The role of teachers in adult literacy is important. Students in adult education writing programs do not easily adapt to the ideals of the assigned teacher with ease. Adults have significantly developed skills for critical evaluation. Student’s interaction with a teacher determines that effectiveness of the programs. In “Discerning Professional Identity and Becoming Bold, Socially Responsible Teacher-Leaders”, Michelle Collay argues that teachers are effective as leaders regardless of the nature of the students. According to Collay, adult learning is tasking for a teacher’s leadership while in pedagogical setting, leadership is easier since it is an instruction-based (Collay, 2006). Collay simply argues that leadership is needed to achieve adult literacy. Her argument is aimed at remedying the question of leadership in adult education programs, which she considers to have been ignored. Teachers have to present more and reasonable challenges in adult education programs (Collay, 2006). In addition, it must be considered that the students in such a program are experienced in life and must form a learning relationship with the teacher in order to accustom to the education setting.
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General theories of learning affect the concept of adult literacy and paper writing. There are two fundamental general perspectives on which theories of learning are based. It is arguable whether any of the models is effective than the other in an adult education setting. General theories of learning are mutually exclusive, and they are significantly definite. in structured adult education programs any theoretical deduction or assumption is evaluated within the general approaches. According to Knowles, Holton and Swanson in, “The Adult Learner”, the Elemental theory of education presupposes that a learner with no experience in the subject matter is a clean slate that can be made to conform to whatever approach to literacy is applied (Knowles et al., 2005). In contrast, the authors define Holistic theory of education and essay writing, where the learner is critical, and is allowed to experiment within a broad concept of literacy. When modeling an adult education program, it is considered whether the learner as any capacity to be critical albeit significantly illiterate. Any other theories applied in adult education falls in either of the two categories Knowles et al., 2005). The elemental and the holistic theories of learning are debatable since it is arguable whether an adult has any experience on a subject that is yet to be learnt. In addition, it is arguable whether there any normal human incapable of critical assessment.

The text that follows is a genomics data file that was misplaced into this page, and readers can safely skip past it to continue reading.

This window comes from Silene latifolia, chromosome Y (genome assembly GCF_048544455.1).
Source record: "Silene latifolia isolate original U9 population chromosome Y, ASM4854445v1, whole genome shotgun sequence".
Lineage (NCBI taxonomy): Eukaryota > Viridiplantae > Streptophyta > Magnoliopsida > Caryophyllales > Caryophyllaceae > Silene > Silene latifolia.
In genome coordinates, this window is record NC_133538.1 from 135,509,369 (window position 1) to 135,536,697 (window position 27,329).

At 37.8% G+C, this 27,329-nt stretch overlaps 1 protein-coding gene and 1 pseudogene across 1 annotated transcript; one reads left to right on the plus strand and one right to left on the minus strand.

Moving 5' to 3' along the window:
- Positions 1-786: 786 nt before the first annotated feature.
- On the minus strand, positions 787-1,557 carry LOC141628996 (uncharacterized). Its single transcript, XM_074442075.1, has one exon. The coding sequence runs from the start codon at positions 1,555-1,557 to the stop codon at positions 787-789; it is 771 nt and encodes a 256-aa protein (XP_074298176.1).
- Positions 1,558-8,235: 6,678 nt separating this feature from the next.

There are different theories of literacy and in adult education. One approach presupposes that adult education is aimed at imparting basic literacy skills to adults in adult education programs. In contrast, other theories presuppose that adults have specific goals beyond reading, writing, and numeracy skills. An assumption that adults in adult education programs have specific goals makes adult literacy a broad concept. On the other hand, economic theories assume that adult literacy can only be assessed by the impact of adult education on the state of the economy. Finally, other authors postulate that regardless of the nature of the concept of adult literacy, success is based on the effectiveness of the choice between the holistic and elemental approaches to learning and essay writing.
Bergen County NJ.. (2008). Education stimulus. The Record, 15(1), 1-5.
Collay, M. (2006). Discerning Professional Identity and Becoming Bold, Socially Responsible Teacher-Leaders. Educational Leadership and Administration, 18(176), 131-146.
Demetrion, G. (2001). Discerning the contexts of adult literacy education: theoretical reflections and practical applications. The Canadian Journal for the Study of Adult Education, 15(2), 104-127.
Durgunoglu, A., & Oney, B. (2003). Development and evaluation of an adult literacy program in Turkey. Chicago: International Journal of Educational Development .
Handa, S., Pineda, H., Esquivel, Y., Lopez, B., Gurdian, N. V., & Regalia, F. (2009). Non- formal Basic Education As A Development Priority: Evidence From Nicaragua. Economics of Education Review, 28(4), 512-522.
Knowles, M. S., Holton, E. F., & Swanson, R. (2005). The adult learner (5th ed.). Oxford: Elsevier.